“That is how a non-photographer found his love and his passion, because I do not know anything else,” said Balkowitsch. “I still to this very day do not seek out books or knowledge. I just evolve through trial and error.”
He needed to start from scratch. Get a camera, lenses, glass, the chemicals. Learn how to mix bromide salt and collodion (a solution that was once used for bandages); how to pour the concoction on a glass plate; how to submerge the coated glass in a bath of silver nitrate to prompt photosensitivity; how to expose, develop and fix an image in a dark box. And, crucially, how to keep a plate moist.
“It is called a wet plate for a reason,” said Balkowitsch. “If that plate dries at any time, you lose the image. So, once you pour these chemicals onto the glass plate and get that process started, you have to go through all the steps or you will lose the image.”
It took Balkowitsch 45 days of studying wet plates before he created his inaugural portrait of his brother, Chad. It materialized on the glass from the first try, a feat that has slipped many.
“It was rather remarkable,” said Balkowitsch, who does not own a digital camera. His medical background, replete with chemicals and measurements, helped.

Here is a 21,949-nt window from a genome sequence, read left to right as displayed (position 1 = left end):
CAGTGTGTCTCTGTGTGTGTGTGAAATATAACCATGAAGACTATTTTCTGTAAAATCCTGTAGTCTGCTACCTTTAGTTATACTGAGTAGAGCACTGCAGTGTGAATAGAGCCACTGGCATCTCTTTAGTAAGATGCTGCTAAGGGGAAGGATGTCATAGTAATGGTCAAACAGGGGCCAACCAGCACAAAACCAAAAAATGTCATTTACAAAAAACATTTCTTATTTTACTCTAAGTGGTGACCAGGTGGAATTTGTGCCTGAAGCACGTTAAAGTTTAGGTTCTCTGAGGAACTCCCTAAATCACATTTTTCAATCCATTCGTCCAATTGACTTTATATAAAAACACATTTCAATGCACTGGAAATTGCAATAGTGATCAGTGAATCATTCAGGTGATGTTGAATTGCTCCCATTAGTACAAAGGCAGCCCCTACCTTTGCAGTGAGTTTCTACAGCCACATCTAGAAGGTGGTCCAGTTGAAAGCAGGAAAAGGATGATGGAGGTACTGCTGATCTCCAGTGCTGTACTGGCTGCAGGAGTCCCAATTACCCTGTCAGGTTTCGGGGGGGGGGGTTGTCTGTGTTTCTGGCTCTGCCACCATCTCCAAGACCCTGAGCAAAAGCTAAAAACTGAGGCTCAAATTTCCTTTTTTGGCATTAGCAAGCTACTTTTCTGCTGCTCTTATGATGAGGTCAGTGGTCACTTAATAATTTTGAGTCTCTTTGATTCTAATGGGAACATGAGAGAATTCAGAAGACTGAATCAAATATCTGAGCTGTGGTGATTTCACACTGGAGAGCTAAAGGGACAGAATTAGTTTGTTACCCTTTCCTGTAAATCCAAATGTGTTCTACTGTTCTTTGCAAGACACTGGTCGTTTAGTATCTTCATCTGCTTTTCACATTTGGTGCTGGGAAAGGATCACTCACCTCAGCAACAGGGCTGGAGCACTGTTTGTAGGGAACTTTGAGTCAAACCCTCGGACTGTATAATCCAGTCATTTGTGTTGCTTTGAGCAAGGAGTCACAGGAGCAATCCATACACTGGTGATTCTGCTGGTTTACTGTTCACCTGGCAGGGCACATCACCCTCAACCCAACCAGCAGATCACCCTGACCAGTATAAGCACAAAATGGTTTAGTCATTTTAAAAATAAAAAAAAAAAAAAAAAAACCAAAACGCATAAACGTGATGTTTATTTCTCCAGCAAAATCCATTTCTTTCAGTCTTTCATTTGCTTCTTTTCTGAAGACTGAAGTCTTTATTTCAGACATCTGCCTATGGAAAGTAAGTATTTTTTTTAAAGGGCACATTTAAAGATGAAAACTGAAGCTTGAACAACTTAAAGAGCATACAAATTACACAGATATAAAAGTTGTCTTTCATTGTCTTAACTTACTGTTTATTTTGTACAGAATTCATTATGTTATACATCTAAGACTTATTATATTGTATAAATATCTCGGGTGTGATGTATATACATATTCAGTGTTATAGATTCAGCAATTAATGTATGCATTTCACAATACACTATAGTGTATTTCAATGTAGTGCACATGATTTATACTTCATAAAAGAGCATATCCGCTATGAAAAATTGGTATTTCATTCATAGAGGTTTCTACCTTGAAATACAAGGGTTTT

Since then, in his windowless studio in the back of his warehouse, Balkowitsch has captured close to 2500 wet plates – mostly portraits that require subjects to remain motionless for whole 10 seconds, or 600 times longer than for a casual phone snap.
“Wet plate is such a beautiful process and it is not easy but that is the point, said Balkowitsch. “If you think about it romantically – and that is the only way I think about this process – with the long exposure, I am not actually taking a picture of people, I am actually taking a movie of them. It is a 10-second long movie. I am capturing every heartbeat, every breath, every subtle movement. So, it is actually a still movie and that is the way I look at it.”
A few of Balkowitsch’s still movies relay the tales of Native Americans, forming the ongoing Northern Plains Native Americans: A Modern Wet Plate Perspective project. The very first portrait in the series depicts Ernie LaPointe, the great grandson of Sitting Bull, with his arms folded and head raised toward the horizon. So far, word of mouth has spawned over 100 wet plates (the goal is a thousand) and forged friendships that led Balkowitsch to Standing Rock during the Dakota Access Pipeline protests. He was the sole photographer allowed on the site.